• 8 Advances in Forensic Science

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8 Advances in Forensic Science

Aug 16 2022

From solving missing persons cases to tracking down offenders, forensic science is the backbone of criminal investigations. The field is continually growing and evolving, with advances in forensic science always pushing the limits of what’s possible in the lab. Below, we spotlight some of the latest techniques and technologies transforming the face of forensic science.

The origins of forensic science

Forensic science isn’t a new concept. In fact, the ancient Greeks and Romans were some of the first to use forensic science to solve murder cases. Specifically, research in pharmacology allowed these ancient civilisations to understand more about how toxins and poisons affect biological systems. This knowledge was used to investigate suspicious fatalities, determine the cause of death and ideally, identify the killer.

Autopsies can also be traced back to ancient times. Antistius, a Roman physician and personal doctor to Julius Caesar, performed an autopsy on the Roman dictator in 44 BC. He concluded that while Caesar was stabbed more than 20 times, the cause of death was a single wound to the chest. Today, autopsies are the most effective way to determine the cause of death, particularly under suspicious circumstances.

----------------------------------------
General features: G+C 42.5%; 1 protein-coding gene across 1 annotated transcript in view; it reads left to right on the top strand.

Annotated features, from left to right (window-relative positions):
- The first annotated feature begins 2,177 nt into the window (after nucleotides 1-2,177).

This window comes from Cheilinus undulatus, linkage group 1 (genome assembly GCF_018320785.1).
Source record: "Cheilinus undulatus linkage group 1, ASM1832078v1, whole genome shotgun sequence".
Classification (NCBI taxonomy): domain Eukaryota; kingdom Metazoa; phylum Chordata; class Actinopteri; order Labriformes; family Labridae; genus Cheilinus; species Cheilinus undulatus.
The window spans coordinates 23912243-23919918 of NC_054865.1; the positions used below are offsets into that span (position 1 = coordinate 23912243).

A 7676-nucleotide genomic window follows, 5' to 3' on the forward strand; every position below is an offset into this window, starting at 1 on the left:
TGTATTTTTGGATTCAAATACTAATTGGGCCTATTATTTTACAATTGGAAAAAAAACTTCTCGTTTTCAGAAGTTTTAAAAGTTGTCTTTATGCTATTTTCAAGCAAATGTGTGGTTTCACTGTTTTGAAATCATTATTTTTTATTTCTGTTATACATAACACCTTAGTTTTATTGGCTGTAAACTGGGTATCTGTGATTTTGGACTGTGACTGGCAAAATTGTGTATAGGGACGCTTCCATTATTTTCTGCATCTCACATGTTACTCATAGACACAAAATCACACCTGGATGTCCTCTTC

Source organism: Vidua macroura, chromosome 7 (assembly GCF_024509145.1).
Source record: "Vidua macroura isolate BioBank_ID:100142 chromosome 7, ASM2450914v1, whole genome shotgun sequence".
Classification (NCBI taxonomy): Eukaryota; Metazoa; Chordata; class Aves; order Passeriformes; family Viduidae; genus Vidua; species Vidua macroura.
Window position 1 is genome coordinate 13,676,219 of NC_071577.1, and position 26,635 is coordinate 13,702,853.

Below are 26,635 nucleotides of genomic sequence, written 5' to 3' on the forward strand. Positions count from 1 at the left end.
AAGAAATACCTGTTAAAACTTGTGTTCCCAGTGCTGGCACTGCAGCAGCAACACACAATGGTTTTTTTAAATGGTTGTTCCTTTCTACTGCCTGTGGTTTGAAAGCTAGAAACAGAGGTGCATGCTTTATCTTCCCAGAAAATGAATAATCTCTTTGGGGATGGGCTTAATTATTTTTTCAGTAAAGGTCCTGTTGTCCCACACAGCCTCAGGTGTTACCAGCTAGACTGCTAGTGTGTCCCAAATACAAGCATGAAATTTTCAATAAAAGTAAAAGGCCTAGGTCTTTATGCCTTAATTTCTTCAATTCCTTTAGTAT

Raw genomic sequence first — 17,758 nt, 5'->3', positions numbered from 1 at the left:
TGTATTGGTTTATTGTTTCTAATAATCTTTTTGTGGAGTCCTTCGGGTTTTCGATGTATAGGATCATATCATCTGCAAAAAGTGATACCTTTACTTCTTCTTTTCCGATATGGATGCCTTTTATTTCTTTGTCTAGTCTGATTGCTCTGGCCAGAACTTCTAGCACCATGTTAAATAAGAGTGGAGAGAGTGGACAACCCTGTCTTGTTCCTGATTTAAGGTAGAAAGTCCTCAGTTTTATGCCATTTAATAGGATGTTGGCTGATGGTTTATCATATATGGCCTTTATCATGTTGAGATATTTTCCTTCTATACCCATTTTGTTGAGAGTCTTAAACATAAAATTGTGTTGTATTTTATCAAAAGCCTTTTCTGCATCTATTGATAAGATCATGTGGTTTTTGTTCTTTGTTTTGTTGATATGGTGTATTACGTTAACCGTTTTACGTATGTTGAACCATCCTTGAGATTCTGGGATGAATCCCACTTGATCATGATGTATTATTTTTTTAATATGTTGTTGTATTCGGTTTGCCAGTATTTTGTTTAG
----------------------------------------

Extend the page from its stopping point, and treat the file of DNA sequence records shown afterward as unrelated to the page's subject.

A timeline of forensic science milestones

Forensic science continued to advance throughout the Middle Ages. In the 1600s the University of Leipzig in Germany officially launched a course in forensic medicine. Later in the century, Italian physician Marcello Malpighi was once of the first to recognise the uniquity of fingerprint patterns.

Spanish chemist Mathieu Orfila, credited as the Father of Toxicology, published one of the first textbooks on the scientific discipline in the early 1800s. Swiss physician Friedrich Miescher made a huge breakthrough in 1869 when he isolated nucleic acid and discovered DNA. These kinds of innovations laid the groundwork for some of the modern forensic science milestones listed below:

1932 - The FBI establishes a dedicated forensic science laboratory.

1971 - American forensic anthropologist William Bass helps set up the Body Farm at the University of Tennessee in Knoxville. To this day, the scientific research facility relies on donated bodies to study the decomposition of human remains and advance modern forensic science.

1984 - British geneticist Sir Alec Jeffreys develops a game-changing genetic fingerprinting technique.

1992 - American biochemist Kary Mullis helps invent the first polymerase chain reaction (PCR) testing method.

1998 - The United States launches the National DNA Index System (NDIS).

A new era of forensic science

Today, forensic scientists rely on next-generation techniques and technologies like automation to solve cases and fight crime. Read on to find out more about some of the most exciting innovations and how they’re raising the bar for modern forensic science.

  1. DNA Phenotyping

DNA fragments extracted from hair, body fluids and tissue can be incredibly useful in forensic science. However, if the owner isn’t registered in a database, turning DNA into useful information can be a challenge. This is where DNA phenotyping steps up. The field uses complex genetic information derived from genotyping or DNA sequencing to predict physical and biochemical traits. These can include characteristics such as sex, face shape and hair and eye colour. Some of the latest DNA phenotyping techniques can predict skin colour, though the ethics surrounding this are complicated.